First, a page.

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Walking in Cheshire

The county of Cheshire is tucked in against the Welsh border just below the industrial conurbations of Liverpool and Manchester. It provides a link between the Midlands and England's rugged North-West counties and its location, forming a connecting link to these three regions has led to a rich and eventful history. The landscape too is full of variety and interest, ranging from the gentle pastoral lowlands and peaceful wooded hillsides of the Cheshire Plain in the west, to panoramic heights of purple moorland and wild hills in the east.

Cheshire is a great county to explore on foot. With an area of about 2,000 sq. km. there are endless possibilities for great walks within a network of over 3,000km of footpaths and other rights of way. Rocky ridges and broad river valleys create natural routes with plenty of quiet corners to explore, together with many opportunities to see flourishing local crafts, or visit famous historic towns and villages, country houses and beautiful gardens.

The landscape of the Cheshire Plain is typically one of dairy farming, Friesian cows grazing contentedly in green pastures, shady woodland and picturesque black and white 'Magpie' houses nestling between the fields. The essential element of water is provided by the gently flowing River Dee as it makes its way, via historic Chester, to the Irish Sea. Scenic variety is provided by sandstone up thrusts such as Alderney Edge with its wooded escarpment and fine views of the Cheshire Plain. Similarly, Delamere Forest, old Crown woodland, provides splendid trails through Scots and Corsican Pines.

East Cheshire provides a more dramatic contrast to the Plain as the landscape rises towards the gritstone Pennine foothills and rich pasture becomes open hill country with stone walls and upland meadows where sheep graze. The areas around Shutlingsloe, often referred to as Cheshire's Matterhorn because of its distinctive profile, Shining Tor, and Kettleshulme on the eastern county border, provide excellent if energetic walking.

The Wirral, a peninsular formed between the River Mersey and River Dee estuaries, provides yet another distinctive Cheshire landscape. Here the coastal marshes are an important sanctuary for wildlife and a bracing winter walk will be rewarded with the sight of thousands of wading birds and wildfowl as well as magnificent estuary views.

Wilmslow lies in a deep valley of the River Bollin. From its source near Shutlingslow the river flows through some beautiful countryside offering enjoyable walking. The town itself is an affluent modern place largely providing a dormitory to Manchester.

Alderley Edge, to the south, is a wooded sandstone escarpment overlooking the Cheshire Plain. It is well worth planning a walk to include the Edge and perhaps also nearby Hare Hill. Nether Alderley watermill (NT), which dates from the 15th century, and is in full working order with regular flour grinding demonstrations, is well worth including in a walk.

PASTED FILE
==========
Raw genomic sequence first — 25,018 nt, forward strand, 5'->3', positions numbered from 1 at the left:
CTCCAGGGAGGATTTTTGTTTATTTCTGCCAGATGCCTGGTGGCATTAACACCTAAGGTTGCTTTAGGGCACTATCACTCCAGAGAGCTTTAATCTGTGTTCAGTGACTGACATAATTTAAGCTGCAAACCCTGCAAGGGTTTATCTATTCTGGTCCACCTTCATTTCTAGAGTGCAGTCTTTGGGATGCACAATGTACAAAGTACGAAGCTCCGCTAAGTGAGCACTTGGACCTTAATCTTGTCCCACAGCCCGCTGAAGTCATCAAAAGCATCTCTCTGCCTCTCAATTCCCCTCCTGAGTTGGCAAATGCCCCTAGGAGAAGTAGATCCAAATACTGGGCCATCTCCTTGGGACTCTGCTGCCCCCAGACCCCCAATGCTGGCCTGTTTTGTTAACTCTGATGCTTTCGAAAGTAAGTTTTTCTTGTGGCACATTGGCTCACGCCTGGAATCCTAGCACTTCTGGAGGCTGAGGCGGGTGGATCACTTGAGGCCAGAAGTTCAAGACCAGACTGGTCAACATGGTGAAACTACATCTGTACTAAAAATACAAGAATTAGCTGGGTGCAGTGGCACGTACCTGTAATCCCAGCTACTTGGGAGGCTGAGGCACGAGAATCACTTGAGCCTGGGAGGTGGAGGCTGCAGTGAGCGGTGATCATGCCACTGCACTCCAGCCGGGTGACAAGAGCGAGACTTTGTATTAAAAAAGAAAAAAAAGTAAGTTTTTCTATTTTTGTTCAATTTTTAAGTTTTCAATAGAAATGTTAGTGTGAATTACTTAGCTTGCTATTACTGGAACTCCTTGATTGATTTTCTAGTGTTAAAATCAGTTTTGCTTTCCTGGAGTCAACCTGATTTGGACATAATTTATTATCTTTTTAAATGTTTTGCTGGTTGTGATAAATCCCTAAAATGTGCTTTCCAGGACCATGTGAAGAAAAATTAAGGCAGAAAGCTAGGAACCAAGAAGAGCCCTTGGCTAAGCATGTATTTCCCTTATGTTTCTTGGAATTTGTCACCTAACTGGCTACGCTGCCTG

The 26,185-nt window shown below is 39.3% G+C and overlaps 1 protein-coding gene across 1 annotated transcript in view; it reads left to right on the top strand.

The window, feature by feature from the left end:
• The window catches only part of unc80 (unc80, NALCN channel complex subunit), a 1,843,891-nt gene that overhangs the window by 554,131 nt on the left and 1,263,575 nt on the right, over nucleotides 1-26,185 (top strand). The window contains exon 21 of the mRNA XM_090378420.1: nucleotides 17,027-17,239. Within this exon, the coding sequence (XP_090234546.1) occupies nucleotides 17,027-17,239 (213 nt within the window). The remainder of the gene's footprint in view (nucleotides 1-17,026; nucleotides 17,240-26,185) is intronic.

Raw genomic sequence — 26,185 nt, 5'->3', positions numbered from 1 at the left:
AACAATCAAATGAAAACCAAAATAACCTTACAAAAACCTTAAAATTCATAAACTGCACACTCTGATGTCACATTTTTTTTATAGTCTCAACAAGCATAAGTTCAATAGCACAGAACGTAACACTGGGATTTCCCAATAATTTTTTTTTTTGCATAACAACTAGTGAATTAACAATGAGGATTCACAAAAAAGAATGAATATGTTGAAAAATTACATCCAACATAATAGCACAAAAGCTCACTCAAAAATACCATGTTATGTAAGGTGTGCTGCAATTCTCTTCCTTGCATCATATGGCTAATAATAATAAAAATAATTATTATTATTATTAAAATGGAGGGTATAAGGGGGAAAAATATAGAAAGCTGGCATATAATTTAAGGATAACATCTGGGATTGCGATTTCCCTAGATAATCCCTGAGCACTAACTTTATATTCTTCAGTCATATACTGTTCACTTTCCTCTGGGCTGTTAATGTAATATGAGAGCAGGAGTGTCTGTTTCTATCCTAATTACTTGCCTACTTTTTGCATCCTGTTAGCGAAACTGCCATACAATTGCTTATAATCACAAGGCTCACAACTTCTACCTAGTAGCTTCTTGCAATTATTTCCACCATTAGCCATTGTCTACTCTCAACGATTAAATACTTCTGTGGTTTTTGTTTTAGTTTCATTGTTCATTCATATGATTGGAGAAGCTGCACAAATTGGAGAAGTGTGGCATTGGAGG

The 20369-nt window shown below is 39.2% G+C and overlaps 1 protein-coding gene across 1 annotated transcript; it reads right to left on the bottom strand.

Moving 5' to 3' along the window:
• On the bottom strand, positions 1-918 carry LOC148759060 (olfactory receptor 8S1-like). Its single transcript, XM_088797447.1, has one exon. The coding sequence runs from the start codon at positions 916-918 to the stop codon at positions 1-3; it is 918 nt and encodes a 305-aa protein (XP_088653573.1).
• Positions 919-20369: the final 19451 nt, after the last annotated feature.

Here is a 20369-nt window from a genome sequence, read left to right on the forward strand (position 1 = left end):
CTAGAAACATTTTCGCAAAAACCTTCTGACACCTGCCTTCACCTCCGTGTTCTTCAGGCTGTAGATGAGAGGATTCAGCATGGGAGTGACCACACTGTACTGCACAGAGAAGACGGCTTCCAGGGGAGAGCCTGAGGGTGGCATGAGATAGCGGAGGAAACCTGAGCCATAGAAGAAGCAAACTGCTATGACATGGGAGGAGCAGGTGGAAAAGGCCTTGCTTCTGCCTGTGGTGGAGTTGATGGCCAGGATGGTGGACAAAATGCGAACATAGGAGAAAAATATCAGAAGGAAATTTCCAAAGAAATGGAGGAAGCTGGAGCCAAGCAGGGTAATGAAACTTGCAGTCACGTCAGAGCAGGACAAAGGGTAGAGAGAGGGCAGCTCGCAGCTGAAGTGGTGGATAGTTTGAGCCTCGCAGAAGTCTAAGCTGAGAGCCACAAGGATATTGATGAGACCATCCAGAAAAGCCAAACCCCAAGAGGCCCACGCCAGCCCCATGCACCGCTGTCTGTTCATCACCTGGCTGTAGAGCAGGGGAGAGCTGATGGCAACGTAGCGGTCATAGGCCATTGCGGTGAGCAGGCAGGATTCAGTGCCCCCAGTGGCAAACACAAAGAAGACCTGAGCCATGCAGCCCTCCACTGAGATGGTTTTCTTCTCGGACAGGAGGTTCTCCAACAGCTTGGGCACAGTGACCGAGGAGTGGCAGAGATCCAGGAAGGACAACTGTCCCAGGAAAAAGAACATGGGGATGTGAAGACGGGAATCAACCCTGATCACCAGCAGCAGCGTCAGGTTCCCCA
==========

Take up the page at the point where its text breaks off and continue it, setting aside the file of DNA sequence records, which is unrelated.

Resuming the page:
The origins of the county town of Chester go back to the Roman camp of Deva, established in AD79 to protect the fertile area from marauding Welsh clans. The Roman remains are remarkable, including some of the original town walls and an amphitheatre. However, it is the building from the middle ages onwards that gives Chester its unique and attractive character, particularly the galleried streets and balustraded walkways. Chester is definitely worthy of a visit, and there are a number of interesting walking locations in the area, making the town an ideal location for a weekend break.

Peover Heath

An attractive village to the south of Knutsford, Peover Heath is one of a number of settlements in the area with the name Peover, which is pronounced 'Peever'. The name derives from the ancient Anglo-Saxon word 'peefer' meaning 'bright river' and refers to a stream called Peover Eye which meanders through the district. It's a pleasant walk from here to the Jodrell Bank Centre and Arboretum. Also, just a mile away, is Peover Hall and Gardens. Dating from 1585 the Hall is well known for its fine Jacobean stables, chapel, landscaped gardens and topiary work.

A Walk from Peover Heath [SJ 793736]

Dog Inn, Peover HeathThe area around Peover Heath is one that has changed little over the centuries, where ancient woodlands and old estates are mixed into a most appealing landscape. This walk takes you away from Peover Heath along a lane prior to crossing lush green fields in a northerly direction. A virtually straight cross-country path then leads to a lane for the return stroll back to the start. About 2.5 miles.
Best Pub for this walk
Dog Inn, Peover Heath Tel: 01625 861421 (Good Pub Guide)
Set in a quiet lane this attractive pub has a very pretty front garden with colourful hanging baskets and picnic tables, and there is also a beer garden at the rear. There are several room options inside. Excellent value bar food is available from soup, sandwiches and ploughman’s to steak and kidney pie, roasts, and much more.


Macclesfield's early development was as a silk manufacturing town. The old town has much character within its steep streets which contain some attractive black and white 'Magpie' houses. To the east of the town lies the green Bollin Valley and beyond, the dramatic gritstone hills of The Peak district. Macclesfield forest, 6km east, is a wild moorland which was once part of a royal hunting park. There are a herd of red deer who share the forest with foxes, badgers and other wildlife. Further east lies the remotely sited Cat and Fiddle Inn. Situated three miles south of Macclesfield is Gawsworth Hall, an attractive 15th century half-timbered manor house.


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